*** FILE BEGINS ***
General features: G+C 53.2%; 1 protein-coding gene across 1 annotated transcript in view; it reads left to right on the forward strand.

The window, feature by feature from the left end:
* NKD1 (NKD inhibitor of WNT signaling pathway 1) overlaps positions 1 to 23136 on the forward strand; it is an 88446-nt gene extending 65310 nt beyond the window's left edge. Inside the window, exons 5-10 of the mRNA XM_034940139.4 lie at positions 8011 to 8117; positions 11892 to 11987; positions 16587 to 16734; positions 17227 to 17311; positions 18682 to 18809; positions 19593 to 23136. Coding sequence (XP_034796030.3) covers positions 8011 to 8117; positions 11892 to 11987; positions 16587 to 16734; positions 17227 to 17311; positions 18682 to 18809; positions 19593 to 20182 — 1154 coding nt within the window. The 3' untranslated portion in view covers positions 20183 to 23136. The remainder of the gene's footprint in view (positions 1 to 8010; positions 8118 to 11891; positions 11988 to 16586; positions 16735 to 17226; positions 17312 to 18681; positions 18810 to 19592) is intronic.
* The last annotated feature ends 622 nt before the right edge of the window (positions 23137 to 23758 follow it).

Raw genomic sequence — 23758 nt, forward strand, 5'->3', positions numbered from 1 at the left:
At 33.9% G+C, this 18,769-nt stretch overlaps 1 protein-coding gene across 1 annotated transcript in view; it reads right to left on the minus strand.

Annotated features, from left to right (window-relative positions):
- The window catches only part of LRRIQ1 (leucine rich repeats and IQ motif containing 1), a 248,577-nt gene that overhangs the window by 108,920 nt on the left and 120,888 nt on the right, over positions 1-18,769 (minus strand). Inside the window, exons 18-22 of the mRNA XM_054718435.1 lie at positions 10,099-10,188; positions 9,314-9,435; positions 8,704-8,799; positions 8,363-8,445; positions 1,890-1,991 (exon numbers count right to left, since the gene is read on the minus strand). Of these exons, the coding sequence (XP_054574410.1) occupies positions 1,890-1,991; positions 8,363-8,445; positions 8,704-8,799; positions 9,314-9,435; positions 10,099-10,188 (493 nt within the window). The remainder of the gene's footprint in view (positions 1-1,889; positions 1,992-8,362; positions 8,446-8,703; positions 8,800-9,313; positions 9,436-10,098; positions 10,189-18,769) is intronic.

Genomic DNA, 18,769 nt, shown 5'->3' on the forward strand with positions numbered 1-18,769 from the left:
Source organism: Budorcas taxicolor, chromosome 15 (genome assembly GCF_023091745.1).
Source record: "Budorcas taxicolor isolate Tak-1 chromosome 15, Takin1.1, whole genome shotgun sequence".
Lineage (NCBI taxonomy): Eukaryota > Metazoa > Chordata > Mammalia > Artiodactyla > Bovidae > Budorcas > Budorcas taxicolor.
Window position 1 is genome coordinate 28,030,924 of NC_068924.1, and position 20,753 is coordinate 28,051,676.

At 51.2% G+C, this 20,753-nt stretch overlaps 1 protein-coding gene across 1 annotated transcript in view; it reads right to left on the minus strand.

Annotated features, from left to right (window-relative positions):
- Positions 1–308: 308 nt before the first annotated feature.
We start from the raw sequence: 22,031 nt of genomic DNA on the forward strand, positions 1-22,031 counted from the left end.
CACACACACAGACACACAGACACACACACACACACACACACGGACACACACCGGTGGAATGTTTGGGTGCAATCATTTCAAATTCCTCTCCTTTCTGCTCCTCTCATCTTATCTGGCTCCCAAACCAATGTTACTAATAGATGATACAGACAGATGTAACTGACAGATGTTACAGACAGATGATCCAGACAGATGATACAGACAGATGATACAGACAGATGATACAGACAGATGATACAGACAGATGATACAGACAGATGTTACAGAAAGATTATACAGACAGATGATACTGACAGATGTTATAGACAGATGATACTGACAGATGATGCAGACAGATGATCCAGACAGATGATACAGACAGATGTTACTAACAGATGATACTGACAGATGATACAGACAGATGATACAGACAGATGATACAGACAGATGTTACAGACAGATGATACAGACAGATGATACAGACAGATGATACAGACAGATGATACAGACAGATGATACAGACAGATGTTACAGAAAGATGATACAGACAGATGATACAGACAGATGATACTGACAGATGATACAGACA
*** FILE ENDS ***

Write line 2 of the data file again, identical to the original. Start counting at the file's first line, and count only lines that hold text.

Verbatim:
The window, feature by feature from the left end: